"Macronutrient composition is very important," says Arrindell. "When nutritious, filling macronutrients are missing, you're not likely to feel satisfied for very long, meaning you're more likely to get hungry again shortly after."

Which foods help you feel full?

Like we said, satiety is complicated. But one factor we typically have control over is our food choices, which can have a big impact on how long it is before we feel hungry again.

"The macronutrients that take longer to digest are the ones that can help leave you feeling fuller for longer," says Arrindell.

We asked Arrindell to rank the macronutrients by the degree to which they help you feel full. Here's her list:

  1. Proteins
  2. Fiber-rich carbohydrates
  3. Fats
  4. Refined carbohydrates


"Protein is the macronutrient that will likely leave you feeling more sated, but fiber-rich carbohydrates — whole grains, beans, lentils, oatmeal, raspberries and even some vegetables like collard greens, kale and artichokes — are a close second," says Arrindell. "Refined carbohydrates are digested very quickly and leave you only temporarily satisfied."

As for fats, the healthy ones — monounsaturated and polyunsaturated fats — are nutritious and can still be filling, but they're also calorie dense. They should be eaten in moderation and aren't as likely to help you feel as full as most protein or fiber-rich foods can.

"And from a satiety perspective, combining protein and fiber together is even better," says Arrindell. "For instance, Greek yogurt topped with raspberries and almonds is a filling and healthy snack."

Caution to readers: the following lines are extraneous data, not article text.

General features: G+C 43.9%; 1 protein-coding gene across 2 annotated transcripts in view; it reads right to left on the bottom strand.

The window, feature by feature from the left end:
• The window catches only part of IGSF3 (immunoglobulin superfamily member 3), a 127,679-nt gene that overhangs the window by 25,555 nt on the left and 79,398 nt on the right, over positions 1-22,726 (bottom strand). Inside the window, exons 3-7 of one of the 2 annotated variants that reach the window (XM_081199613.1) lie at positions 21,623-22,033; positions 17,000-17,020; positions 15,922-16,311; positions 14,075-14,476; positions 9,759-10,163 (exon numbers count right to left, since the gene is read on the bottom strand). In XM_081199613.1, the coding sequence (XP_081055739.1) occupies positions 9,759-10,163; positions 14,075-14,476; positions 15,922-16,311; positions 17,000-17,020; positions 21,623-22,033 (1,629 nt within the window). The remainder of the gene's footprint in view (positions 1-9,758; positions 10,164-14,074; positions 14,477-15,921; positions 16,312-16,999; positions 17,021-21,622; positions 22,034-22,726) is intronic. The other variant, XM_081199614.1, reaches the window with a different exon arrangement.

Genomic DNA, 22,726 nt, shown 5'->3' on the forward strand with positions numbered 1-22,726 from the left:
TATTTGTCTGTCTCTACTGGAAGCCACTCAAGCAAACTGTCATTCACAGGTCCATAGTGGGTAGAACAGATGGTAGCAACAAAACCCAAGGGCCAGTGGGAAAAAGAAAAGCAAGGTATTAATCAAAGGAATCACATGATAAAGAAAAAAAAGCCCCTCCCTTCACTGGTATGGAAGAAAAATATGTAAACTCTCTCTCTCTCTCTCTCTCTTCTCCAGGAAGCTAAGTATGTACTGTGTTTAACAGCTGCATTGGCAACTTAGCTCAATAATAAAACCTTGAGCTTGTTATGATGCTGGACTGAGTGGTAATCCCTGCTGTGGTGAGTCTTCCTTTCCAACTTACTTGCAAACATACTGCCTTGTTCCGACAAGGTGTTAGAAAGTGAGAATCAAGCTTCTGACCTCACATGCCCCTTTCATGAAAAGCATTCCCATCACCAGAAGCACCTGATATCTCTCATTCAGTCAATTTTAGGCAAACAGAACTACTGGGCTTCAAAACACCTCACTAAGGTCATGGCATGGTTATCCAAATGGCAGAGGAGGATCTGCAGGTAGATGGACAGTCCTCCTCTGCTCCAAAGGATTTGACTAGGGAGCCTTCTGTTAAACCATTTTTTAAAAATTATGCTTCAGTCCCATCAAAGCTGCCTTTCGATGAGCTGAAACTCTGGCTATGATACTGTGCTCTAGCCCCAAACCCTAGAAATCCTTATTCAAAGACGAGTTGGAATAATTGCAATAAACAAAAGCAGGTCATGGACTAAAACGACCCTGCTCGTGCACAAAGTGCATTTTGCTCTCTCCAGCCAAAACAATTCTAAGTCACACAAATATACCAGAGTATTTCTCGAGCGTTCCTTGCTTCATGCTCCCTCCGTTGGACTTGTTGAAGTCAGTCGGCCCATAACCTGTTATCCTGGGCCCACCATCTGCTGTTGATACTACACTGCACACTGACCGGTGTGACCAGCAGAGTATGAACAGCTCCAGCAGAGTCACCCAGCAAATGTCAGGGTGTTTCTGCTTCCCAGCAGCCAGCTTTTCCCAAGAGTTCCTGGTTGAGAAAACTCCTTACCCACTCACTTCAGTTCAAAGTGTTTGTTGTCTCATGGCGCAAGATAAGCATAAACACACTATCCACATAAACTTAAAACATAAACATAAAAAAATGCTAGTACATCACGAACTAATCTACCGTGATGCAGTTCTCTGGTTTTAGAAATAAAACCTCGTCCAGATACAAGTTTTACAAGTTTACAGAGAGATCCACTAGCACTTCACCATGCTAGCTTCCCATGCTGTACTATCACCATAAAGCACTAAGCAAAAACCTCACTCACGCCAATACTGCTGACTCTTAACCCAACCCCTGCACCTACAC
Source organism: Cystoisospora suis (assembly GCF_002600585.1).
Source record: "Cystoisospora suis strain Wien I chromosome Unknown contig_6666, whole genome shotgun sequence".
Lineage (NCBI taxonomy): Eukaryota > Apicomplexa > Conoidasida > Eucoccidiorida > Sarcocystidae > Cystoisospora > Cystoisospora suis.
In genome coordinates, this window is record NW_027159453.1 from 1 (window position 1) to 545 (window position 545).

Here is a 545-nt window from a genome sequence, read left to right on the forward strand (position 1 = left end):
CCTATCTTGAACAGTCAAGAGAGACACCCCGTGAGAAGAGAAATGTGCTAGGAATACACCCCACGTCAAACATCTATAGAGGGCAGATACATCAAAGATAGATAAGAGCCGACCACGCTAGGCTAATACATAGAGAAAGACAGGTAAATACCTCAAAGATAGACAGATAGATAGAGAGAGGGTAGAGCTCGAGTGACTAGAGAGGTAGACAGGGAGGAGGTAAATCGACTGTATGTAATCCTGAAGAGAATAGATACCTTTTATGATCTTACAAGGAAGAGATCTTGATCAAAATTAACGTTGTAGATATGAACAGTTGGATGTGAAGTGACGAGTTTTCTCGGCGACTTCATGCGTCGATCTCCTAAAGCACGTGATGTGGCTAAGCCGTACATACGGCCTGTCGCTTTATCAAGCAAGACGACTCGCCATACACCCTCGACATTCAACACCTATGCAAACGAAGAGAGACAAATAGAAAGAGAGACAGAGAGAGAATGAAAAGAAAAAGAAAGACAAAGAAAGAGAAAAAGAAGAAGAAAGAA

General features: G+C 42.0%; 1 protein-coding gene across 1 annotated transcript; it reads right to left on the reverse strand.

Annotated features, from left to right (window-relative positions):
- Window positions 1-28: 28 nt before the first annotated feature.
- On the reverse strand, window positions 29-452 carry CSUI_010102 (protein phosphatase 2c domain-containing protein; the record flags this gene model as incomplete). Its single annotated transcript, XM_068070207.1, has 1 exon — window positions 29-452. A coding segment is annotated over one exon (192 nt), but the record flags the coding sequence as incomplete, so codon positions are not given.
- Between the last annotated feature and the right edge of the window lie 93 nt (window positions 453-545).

(Related: High-Fiber Foods: How to Get More Fiber In Your Diet)

You're most likely to feel hungry again sooner after eating processed foods, like baked goods, chips and even pasta and white rice, than you would after eating protein or fiber-rich foods.

Do some foods work against satiety?

In short, yes.

"Foods that are more calorie dense than nutrient dense aren't usually as helpful for satiety," says Arrindell. "They make us feel full in the moment, but they're lacking the nutrients that keep us feeling full and satisfied, so you tend to be hungrier sooner than expected."

Arrindell says most of these sorts of foods can be split into two categories: baked goods and vending machine options. Baked goods include things like cookies, cakes, pies, cinnamon rolls and packaged dessert items. Vending machine options are chips, pretzels, trail mix, sodas and the like.

Both categories typically lack the nutrients most likely to fill you up — protein, fiber and healthy fats. Instead, they're full of refined added sugars, refined carbohydrates, simple sugars and unhealthy fats, like saturated and trans fats.

"Refined carbohydrates can also lead to blood sugar spikes, which can work against satiety," says Arrindell. "Sometimes the body overcompensates and releases too much insulin to try to lower elevated blood sugars, and this is when you can end up with what's known as a sugar crash, when blood sugar levels subsequently drop really low. Your brain doesn't think it's getting enough fuel as a result, so it prompts hunger — even though it wasn't very long ago that you ate a meal or snack."

It's why blood sugar spikes can work against feeling full between meals, making it tougher to lose weight. They can also contribute to the development of insulin resistance and, eventually, type 2 diabetes.

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Categories: Tips to Live By